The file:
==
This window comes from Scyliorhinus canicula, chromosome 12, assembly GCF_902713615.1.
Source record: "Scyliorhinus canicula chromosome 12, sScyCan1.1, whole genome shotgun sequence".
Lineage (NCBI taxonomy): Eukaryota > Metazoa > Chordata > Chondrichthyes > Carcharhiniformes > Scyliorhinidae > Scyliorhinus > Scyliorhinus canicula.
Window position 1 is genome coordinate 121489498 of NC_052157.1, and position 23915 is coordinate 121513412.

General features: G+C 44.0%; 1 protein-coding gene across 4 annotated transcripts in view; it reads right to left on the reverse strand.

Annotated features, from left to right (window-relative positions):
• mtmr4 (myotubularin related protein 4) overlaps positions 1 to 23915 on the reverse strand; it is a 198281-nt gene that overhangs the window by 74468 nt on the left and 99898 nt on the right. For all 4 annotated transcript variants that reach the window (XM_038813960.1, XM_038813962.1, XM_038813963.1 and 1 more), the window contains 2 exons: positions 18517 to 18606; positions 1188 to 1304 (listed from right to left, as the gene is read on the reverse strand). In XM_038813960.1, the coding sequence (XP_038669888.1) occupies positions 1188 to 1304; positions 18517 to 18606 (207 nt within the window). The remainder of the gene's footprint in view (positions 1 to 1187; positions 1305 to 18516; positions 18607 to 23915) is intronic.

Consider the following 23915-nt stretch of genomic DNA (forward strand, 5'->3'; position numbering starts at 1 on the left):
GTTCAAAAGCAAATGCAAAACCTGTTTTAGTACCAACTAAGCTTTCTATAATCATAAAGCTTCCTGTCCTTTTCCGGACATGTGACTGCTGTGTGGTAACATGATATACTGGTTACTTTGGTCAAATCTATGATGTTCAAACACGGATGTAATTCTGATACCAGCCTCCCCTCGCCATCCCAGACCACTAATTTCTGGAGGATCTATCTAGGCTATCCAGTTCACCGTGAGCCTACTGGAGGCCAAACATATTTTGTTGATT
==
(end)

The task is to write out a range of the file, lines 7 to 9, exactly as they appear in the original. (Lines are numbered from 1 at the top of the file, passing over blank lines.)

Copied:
• mtmr4 (myotubularin related protein 4) overlaps positions 1 to 23915 on the reverse strand; it is a 198281-nt gene that overhangs the window by 74468 nt on the left and 99898 nt on the right. For all 4 annotated transcript variants that reach the window (XM_038813960.1, XM_038813962.1, XM_038813963.1 and 1 more), the window contains 2 exons: positions 18517 to 18606; positions 1188 to 1304 (listed from right to left, as the gene is read on the reverse strand). In XM_038813960.1, the coding sequence (XP_038669888.1) occupies positions 1188 to 1304; positions 18517 to 18606 (207 nt within the window). The remainder of the gene's footprint in view (positions 1 to 1187; positions 1305 to 18516; positions 18607 to 23915) is intronic.

Consider the following 23915-nt stretch of genomic DNA (forward strand, 5'->3'; position numbering starts at 1 on the left):
GTTCAAAAGCAAATGCAAAACCTGTTTTAGTACCAACTAAGCTTTCTATAATCATAAAGCTTCCTGTCCTTTTCCGGACATGTGACTGCTGTGTGGTAACATGATATACTGGTTACTTTGGTCAAATCTATGATGTTCAAACACGGATGTAATTCTGATACCAGCCTCCCCTCGCCATCCCAGACCACTAATTTCTGGAGGATCTATCTAGGCTATCCAGTTCACCGTGAGCCTACTGGAGGCCAAACATATTTTGTTGATT